Where do you see yourself in five years?
Does anyone else hate that question as much as I do? Talk about the pressure! You mean you want me to decide what my life is going to look like half a decade from now? I have trouble enough deciding what to make myself for dinner each night!
But the teacher in me knows that guiding questions are wildly helpful, even still. Without a vision, the people will perish, as an old mentor used to reference from scripture.
Having a vision for our lives and intentionally carrying out that vision is what separates merely showing up at work every day from progressing onward in our careers every moment. There seem to be two roadblocks that get in our way of living out this vision in our careers:
figuring out exactly what that vision is and following through with it.
Let’s talk about both.
Finding something more than a career.
It’s challenging enough to put your finger on what that career should be, isn’t it? But let’s stop thinking about careers in terms of profession – the line of work you’re forever committing to based on your degree, your training, your past experiences. Different degrees can be pursued, additional training can be acquired, new experiences can be had, and you can trade in your profession or job for another one whenever you like, if you’re willing and able to put in the work to do it.
Let’s instead start thinking about careers in terms of life’s work. Now that’s something that’s will get us started with our vision!
But hold up a second. It feels like we’re trading in an intimidating 5 year plan question for something even bigger…
You’re exactly right. But brush off that fear ladies! Never be afraid to dream!
Here are some questions you might consider to help you dive into the ocean of possibilities before you:
What gets you excited? What do you wish you could change? When do you feel most alive? When do you feel like the best version of yourself? How might the things you enjoy be shared with others? What do you think the world needs more of and how could you help usher that in?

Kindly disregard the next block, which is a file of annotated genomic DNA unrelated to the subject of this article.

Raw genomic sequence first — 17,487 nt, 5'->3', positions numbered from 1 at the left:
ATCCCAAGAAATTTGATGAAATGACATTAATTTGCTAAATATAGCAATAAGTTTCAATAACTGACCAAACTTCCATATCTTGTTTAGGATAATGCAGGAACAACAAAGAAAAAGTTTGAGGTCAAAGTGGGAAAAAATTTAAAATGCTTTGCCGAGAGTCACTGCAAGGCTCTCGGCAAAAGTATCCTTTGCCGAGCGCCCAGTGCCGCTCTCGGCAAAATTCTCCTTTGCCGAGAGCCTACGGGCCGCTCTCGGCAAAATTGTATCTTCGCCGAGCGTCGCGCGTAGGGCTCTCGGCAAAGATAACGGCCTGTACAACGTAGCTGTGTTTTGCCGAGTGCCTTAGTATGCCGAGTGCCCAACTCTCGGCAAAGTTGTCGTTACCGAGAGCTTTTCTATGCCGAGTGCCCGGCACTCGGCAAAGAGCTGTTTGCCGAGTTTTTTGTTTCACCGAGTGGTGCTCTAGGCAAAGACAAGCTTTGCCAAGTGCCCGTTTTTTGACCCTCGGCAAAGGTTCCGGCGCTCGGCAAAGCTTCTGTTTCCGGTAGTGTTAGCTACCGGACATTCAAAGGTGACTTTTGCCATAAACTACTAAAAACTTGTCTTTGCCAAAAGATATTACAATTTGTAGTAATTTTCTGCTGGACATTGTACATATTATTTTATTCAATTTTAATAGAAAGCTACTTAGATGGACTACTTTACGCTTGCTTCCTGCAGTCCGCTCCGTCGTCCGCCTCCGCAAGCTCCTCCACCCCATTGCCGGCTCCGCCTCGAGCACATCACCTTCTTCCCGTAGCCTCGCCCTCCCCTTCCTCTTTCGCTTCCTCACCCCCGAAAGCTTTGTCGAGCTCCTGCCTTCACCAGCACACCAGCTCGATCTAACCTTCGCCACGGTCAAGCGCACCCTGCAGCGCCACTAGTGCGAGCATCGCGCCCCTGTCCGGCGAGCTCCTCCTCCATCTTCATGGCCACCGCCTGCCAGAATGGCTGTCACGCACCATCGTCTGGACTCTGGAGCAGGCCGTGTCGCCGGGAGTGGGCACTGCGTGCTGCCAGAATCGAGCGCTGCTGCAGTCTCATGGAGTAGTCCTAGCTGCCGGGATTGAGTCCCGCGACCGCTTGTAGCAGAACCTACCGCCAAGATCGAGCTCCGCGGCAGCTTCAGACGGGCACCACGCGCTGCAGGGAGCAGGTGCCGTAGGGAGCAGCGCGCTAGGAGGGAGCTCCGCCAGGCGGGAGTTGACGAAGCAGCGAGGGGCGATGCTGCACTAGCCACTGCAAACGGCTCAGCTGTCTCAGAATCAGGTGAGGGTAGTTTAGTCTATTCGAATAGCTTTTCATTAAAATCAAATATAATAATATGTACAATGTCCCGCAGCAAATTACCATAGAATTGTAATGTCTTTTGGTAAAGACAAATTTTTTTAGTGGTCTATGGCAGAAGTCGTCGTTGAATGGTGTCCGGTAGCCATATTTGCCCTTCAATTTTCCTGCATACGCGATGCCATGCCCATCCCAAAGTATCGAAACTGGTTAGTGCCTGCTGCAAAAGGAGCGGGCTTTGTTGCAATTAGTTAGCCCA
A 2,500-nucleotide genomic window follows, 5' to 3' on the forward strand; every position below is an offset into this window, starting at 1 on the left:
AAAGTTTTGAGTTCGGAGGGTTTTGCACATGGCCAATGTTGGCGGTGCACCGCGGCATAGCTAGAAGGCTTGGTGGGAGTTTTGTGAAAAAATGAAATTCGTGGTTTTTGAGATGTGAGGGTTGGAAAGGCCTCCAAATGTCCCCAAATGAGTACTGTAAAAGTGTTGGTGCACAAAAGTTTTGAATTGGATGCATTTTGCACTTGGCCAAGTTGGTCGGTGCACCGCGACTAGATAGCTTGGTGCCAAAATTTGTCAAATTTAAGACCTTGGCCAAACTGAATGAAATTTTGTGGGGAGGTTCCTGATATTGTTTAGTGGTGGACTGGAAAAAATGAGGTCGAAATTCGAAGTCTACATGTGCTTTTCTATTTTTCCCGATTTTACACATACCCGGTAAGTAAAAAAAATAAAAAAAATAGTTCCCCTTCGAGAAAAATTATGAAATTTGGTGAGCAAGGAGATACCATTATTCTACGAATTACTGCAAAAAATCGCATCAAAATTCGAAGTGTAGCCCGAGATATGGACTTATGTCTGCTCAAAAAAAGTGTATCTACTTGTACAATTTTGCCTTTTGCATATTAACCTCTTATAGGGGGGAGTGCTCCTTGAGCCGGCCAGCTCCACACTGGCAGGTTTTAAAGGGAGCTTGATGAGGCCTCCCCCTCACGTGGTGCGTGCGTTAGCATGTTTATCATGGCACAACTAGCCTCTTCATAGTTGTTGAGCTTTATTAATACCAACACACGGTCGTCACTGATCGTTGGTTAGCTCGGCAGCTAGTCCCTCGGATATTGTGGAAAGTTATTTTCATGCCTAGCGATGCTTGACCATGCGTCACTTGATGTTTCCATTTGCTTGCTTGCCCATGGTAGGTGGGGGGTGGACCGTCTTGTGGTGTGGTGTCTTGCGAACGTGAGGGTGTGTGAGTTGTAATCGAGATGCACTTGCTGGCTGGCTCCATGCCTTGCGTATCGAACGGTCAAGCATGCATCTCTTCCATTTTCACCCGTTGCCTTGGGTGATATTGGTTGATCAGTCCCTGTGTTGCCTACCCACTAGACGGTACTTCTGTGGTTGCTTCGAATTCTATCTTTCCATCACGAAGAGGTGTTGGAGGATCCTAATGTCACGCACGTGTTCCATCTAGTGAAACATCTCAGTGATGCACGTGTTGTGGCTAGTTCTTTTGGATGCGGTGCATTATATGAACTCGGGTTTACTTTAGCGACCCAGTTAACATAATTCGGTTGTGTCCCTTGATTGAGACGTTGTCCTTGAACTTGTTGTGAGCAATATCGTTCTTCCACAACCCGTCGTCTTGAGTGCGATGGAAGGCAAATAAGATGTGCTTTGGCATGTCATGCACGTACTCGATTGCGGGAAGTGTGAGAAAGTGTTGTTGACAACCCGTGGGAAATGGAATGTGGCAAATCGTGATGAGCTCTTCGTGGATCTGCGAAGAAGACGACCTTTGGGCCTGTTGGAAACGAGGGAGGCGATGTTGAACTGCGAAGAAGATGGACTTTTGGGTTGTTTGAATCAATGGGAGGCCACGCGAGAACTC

Capturing the essence of your life’s work is a deep and rich process, one that in many ways captures the essence of who you are and what you’re all about. Jobs and professions will come and go, but finding the passion that will harness within you a deep sense of purpose will be worth more than any pay check.
Asserting the vision.
So we have the vision. We know the dream. Maybe we’re even in a job that’s directly connected and feels (or felt) right. And yet the question of “What next?” lingers still.
Let me confess this is the area in which I struggle the most. I know ever so clearly the life’s work to which I am called, and I am so thankful for that fact. Yet the past four years have been filled to the brim with significant career transitions, and I still don’t feel settled. However, I do feel as though I am living out the vision of my life’s work.
Daily, I do my best to assert that vision. I do the job I was hired to do. I prepare myself to work as hard as I can. I reflect on what goes well and what I need to change. I observe the practice of others with humble, appreciative, and critical eyes. And I refuse to stop considering what might be the next step as I pursue the work to which I’ve been called.
These days I believe less and less that living out the vision of my life’s work with intentionality is about being comfortable and secure with the current state of my career or knowing with confidence where that career path will lead in five years.
I have ideas of three or four different places I might be in my career five years from now, and a complete understanding that I could encounter something at work tomorrow that might render all of those ideas immaterial.
With that in mind, I’ve thrown the concept of a five year plan out the window, and have committed to dream bigger with a continually open mind. Feel free to join me if you like.
Let’s commit to ensuring that we never stop growing, never stop pouring out the effort and energy we have to give, and never stop focusing on the vision to which our hearts have been called.
– Photo credit: Brooke Cagle